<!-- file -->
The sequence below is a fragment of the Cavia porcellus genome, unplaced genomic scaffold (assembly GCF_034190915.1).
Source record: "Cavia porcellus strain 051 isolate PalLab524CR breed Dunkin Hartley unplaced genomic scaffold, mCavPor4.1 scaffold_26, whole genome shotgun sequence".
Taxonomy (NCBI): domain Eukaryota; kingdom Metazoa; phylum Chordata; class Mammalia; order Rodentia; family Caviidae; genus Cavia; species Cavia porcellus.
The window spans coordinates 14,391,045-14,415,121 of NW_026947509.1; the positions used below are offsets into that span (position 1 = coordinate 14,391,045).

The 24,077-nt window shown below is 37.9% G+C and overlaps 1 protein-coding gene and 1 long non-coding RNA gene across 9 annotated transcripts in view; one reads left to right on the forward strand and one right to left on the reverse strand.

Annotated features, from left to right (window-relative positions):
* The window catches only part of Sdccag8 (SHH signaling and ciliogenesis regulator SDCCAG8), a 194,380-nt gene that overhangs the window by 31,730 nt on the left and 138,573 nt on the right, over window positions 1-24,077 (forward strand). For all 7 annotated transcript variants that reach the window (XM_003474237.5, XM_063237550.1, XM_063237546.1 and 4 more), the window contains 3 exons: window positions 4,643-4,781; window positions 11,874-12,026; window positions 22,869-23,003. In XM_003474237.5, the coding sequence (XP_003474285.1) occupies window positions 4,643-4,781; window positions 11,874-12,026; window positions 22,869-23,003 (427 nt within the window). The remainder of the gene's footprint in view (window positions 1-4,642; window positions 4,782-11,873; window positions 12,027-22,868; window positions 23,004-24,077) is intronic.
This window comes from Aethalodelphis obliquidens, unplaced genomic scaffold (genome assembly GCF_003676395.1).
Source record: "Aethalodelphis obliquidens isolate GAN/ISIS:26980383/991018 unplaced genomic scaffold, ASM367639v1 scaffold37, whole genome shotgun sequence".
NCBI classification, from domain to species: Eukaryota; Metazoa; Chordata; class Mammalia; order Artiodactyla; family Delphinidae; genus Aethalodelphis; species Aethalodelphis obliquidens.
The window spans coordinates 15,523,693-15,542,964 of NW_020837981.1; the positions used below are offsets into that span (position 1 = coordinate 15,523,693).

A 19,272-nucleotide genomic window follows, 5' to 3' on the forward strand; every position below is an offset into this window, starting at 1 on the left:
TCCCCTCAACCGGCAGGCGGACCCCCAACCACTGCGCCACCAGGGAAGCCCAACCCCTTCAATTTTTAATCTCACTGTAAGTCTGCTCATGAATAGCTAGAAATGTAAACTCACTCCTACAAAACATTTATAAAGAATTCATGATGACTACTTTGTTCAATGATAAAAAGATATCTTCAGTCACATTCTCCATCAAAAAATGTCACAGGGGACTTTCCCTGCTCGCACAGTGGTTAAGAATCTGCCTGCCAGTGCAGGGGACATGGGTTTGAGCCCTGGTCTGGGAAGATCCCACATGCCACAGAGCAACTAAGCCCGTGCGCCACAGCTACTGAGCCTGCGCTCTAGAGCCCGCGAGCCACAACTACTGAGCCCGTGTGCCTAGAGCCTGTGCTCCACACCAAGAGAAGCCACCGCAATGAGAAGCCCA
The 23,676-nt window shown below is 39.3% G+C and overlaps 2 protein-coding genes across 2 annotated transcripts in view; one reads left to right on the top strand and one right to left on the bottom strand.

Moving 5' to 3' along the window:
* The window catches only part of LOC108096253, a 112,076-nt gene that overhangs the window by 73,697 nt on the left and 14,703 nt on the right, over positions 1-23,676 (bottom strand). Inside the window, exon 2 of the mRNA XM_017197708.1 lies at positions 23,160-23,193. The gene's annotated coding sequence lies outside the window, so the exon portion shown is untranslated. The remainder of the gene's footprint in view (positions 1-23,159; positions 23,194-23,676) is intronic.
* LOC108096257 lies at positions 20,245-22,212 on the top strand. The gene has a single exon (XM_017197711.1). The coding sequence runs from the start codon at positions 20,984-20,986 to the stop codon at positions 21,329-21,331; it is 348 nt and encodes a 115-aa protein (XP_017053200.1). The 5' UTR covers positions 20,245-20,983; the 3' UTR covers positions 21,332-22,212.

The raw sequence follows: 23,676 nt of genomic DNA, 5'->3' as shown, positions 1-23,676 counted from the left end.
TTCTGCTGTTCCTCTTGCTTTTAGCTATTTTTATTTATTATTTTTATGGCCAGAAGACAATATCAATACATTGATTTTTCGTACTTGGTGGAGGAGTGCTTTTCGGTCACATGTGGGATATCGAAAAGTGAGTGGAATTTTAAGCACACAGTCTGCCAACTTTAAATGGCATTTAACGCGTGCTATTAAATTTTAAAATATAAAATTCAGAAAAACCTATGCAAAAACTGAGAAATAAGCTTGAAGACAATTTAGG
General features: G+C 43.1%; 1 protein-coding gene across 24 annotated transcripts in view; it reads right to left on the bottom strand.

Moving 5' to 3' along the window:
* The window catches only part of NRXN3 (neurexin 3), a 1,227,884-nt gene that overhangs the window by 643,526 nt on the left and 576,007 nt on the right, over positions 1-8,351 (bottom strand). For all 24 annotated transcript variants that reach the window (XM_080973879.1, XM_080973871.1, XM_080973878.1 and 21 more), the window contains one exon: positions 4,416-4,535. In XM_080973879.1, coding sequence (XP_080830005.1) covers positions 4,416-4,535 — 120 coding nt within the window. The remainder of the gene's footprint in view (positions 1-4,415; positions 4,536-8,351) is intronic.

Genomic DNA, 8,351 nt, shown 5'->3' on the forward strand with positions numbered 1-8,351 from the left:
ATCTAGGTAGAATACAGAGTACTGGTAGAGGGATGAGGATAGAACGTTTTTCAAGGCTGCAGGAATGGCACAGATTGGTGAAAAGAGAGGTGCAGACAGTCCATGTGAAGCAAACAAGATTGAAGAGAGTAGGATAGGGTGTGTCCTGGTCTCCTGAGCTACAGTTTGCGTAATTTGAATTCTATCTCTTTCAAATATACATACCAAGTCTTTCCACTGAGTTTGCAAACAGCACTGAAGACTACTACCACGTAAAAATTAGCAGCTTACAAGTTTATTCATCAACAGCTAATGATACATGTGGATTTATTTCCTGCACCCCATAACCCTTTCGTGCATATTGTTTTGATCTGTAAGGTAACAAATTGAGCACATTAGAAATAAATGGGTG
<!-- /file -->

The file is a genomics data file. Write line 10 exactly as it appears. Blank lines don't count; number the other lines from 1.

NCBI classification, from domain to species: Eukaryota; Metazoa; Chordata; class Mammalia; order Artiodactyla; family Delphinidae; genus Aethalodelphis; species Aethalodelphis obliquidens.